You just can’t make up this shit:
For Lora and Jamey Costner, a $7,854 federal income tax bill is the painful indigestion that followed two unsatisfying servings of identity theft cooked up by two former Koch Foods employees, records indicate.
The criminal cases involving the Newport married couple and the two illegal immigrants, who IRS records indicate worked for Koch Foods, have been resolved in the court system.
The bitter aftertaste that remains is the unpalatable possibility of having their wages garnished to pay tax bills on income they never earned at the Morristown chicken-processing plant.
“The overall burden of it all is crushing us, please help,” the Costners wrote in an appeal to U.S. Sen. Bob Corker, R-Tenn. “We have done all we know to do.”
Mrs. Costner says she realized the magnitude of the problem in July when the IRS informed her that she and her husband failed to report approximately $30,000 in income they earned at Koch Foods during 2005.
The Costners say it’s easy to prove they both worked at Wallace Hardware in Morristown during 2005. Relatedly, Mrs. Costner maintains it’s child’s play to prove they never worked at Koch Foods during that year.
Tim Steffin, Koch Foods human resources manager, did not return a telephone call to comment on the identity-theft cases this morning.
Mrs. Costner says the first indication that something might go badly in July came five months earlier in February when she was out of work due to an on-the-job injury.
Mrs. Costner says state labor officials told her she should not be drawing workers compensation benefits through Wallace Hardware because she had returned to work at Koch Foods the previous month following another on-the-job injury.
Records indicate that someone using her maiden name — Hale — and her Social Security number had fallen off a production line at the Koch Foods deboning plant in the East Tennessee Progress Center, according to the Newport woman.
“I’ve never deboned a chicken in my life,” she said Wednesday afternoon.
The foreshadowing for Mr. Costner materialized in April 2006 when learned that he was in danger of losing his driver’s license because of unpaid citations for speeding and driving without insurance.
The traffic stop came at 3 o’clock in the morning while Mr. Costner was asleep. Also, the driver reportedly did not speak English.
Police identified Mrs. Costner’s impersonator as Elizabeth Velasco Bautista, who later pleaded guilty to criminal impersonation, according to Detective Bob Ellis with the Morristown Police Department.
The interloper in Mr. Costner’s life was Douglas Valdez, according to Ellis. Ellis says Valdez avoided the identity-theft charge because a judge ruled that it was not a crime to use someone’s identity to obtain employment.
Valdez reportedly served 45 days on other charges. Mrs. Costner says her sister lived with Valdez at one time, and she’s convinced that’s how their identities were stolen.Mrs. Costner says when she discovered her identity-theft trail appeared to lead to Koch Foods, she contacted the Koch Foods human resources manager.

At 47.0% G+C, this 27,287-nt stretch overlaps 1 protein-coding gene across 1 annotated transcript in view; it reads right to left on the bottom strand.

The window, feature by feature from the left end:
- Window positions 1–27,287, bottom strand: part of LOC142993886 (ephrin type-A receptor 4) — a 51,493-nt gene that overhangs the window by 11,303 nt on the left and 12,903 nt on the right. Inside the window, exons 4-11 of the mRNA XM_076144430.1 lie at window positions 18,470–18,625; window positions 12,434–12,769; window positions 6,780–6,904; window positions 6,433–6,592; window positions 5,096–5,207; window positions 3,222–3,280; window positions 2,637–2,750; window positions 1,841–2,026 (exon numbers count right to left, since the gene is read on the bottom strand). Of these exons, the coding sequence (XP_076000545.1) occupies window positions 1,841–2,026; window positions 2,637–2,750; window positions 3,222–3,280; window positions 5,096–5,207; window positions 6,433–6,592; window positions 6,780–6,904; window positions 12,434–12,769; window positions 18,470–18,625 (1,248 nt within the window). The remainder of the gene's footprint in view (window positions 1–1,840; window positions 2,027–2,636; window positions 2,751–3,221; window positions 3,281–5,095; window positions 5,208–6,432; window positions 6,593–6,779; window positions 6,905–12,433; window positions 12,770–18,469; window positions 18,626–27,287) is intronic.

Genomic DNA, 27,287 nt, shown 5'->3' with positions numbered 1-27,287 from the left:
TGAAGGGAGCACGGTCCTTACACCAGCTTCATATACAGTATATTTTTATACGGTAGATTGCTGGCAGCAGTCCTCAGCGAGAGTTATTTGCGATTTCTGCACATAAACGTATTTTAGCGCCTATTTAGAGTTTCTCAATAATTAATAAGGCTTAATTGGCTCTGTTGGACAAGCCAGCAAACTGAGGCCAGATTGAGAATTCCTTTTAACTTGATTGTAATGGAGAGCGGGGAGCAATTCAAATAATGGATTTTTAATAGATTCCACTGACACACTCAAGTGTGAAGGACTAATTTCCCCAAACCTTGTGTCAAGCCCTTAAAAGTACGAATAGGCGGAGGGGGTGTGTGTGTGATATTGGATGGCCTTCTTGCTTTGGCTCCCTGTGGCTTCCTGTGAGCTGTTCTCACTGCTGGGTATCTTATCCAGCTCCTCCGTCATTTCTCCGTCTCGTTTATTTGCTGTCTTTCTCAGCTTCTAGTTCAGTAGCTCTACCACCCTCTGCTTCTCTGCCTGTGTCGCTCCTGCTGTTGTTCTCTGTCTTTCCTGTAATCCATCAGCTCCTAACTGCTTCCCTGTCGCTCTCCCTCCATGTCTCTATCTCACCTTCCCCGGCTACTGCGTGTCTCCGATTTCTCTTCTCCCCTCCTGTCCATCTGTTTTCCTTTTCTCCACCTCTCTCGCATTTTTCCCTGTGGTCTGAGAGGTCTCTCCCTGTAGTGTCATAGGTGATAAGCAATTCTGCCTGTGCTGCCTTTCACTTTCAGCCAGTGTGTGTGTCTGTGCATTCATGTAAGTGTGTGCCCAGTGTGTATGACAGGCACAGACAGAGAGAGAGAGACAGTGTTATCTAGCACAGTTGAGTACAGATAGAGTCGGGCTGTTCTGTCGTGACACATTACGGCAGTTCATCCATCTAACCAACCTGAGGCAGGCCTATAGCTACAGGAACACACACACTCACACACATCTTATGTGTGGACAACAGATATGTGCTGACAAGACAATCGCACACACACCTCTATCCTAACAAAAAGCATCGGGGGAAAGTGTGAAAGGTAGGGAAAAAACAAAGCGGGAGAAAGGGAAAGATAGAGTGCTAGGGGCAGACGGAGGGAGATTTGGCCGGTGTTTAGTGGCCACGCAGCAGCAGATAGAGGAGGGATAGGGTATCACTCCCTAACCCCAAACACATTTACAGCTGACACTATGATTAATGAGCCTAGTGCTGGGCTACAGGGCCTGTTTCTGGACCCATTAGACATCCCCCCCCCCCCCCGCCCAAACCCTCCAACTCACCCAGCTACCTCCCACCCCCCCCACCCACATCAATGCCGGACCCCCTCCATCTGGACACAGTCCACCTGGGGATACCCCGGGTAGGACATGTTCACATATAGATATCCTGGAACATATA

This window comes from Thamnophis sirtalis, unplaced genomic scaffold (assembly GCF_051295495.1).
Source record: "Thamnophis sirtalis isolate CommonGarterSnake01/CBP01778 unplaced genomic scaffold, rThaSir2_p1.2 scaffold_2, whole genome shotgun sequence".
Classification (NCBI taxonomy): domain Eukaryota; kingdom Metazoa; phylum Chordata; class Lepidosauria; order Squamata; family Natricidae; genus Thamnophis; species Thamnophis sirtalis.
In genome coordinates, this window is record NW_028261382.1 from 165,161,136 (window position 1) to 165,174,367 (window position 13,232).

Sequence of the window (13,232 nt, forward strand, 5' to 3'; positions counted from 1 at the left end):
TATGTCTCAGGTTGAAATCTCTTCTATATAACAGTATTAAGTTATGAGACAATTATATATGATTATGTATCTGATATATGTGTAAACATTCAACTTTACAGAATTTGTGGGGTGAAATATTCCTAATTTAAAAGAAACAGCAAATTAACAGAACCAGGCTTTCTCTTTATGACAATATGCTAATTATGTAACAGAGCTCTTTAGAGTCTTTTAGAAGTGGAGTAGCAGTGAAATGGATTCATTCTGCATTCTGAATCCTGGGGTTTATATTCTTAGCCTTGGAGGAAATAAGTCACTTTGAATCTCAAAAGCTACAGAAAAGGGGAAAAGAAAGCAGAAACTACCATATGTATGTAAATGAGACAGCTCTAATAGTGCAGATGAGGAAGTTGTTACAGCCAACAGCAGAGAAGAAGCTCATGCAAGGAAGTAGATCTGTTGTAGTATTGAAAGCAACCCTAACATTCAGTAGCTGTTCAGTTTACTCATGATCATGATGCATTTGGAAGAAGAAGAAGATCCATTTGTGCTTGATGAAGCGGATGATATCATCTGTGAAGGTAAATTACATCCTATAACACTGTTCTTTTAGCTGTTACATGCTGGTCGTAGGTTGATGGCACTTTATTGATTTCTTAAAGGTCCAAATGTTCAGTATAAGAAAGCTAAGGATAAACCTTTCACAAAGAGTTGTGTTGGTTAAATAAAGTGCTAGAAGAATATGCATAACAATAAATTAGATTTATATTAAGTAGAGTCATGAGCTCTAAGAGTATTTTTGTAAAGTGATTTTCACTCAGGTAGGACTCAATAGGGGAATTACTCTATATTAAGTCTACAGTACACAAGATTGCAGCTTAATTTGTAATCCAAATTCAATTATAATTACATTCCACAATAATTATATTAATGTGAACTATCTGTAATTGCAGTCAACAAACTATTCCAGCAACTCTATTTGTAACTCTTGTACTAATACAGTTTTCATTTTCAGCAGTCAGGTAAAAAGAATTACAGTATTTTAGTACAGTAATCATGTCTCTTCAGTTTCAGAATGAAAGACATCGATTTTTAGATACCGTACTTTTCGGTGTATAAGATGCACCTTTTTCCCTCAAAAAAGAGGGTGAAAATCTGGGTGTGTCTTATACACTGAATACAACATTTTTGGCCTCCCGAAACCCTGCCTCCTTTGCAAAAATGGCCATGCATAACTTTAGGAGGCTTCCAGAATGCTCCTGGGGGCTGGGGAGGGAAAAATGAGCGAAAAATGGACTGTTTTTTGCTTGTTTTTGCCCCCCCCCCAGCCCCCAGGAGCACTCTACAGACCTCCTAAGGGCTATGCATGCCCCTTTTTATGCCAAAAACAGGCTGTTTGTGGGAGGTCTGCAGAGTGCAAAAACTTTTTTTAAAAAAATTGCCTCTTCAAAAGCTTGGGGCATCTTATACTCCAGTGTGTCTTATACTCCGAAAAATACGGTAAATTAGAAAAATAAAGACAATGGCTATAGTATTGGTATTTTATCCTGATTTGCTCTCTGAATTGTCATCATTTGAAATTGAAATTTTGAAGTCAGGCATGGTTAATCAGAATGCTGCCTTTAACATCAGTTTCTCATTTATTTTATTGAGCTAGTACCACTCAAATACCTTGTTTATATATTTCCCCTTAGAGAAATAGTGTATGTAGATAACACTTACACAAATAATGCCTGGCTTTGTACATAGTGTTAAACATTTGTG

She alleges that Steffin was uncooperative and indicated he could not verify whether or not the Lora Hale that was working at Koch Foods had assumed her identity.
In a matter of minutes, the MPD detective conclusively determined that the woman who was working under the name Lora Hale at Koch Foods was actually Elizabeth Velasco Bautista.
The response that Mrs. Costner alleges she received from Steffin is similar to the treatment described by Julie Wheeler, a Maine woman whose identity was stolen when she lived in Morristown.
Detective Sgt. Randall Noe arrested a 27-year-old Koch Foods employee named Lucia Perez last week and charged her with identity theft in connection with the Wheeler case.
Wheeler alleges Steffin was reluctant to act on her complaint. She was in peril of having to repay $14,000 in disability benefits because IRS records showed she had been working at Koch Foods for the past two years.
Wheeler maintains she was living in Maine for the past two years. Wheeler says she’s sorting out the problems involving her disability payments.
The Costners remain in IRS legal limbo. The agency hasn’t begun garnishing their wages, but Mrs. Costner says she fears that could begin any day.
What’s more, the Costner’s $7,854 IRS bill is for the 2005 calendar year. Mrs. Costner says she believes it’s only a matter of time until they receive a delinquent tax notice for the time the two imposters worked at Koch Foods during 2006.
Ellis wrote a letter on the Costners behalf, attempting to resolve the identity-theft morass, but the correspondence didn’t bring immediate results.
Wednesday afternoon, Paul Chapman, a field representative for U.S. Rep. David Davis, R-Tenn., said he would intervene on the Costner’s behalf.
Chapman says he’s been successful in the past resolving issues with the IRS in cases where it’s clear that an error had been made.
1. HELLO INS AND DHS. Why aren’t you securing the border, arresting all illegals, and cracking down on the felons who employ them?
2. I’d like the name of the imbecilic judge who thinks it’s okay to hijack someone’s name for employment.
3. Koch Foods should be fined out the ass and the hiring staff, especially Steffin, needs to be arrested and charged under Title 8 of the U.S. Code.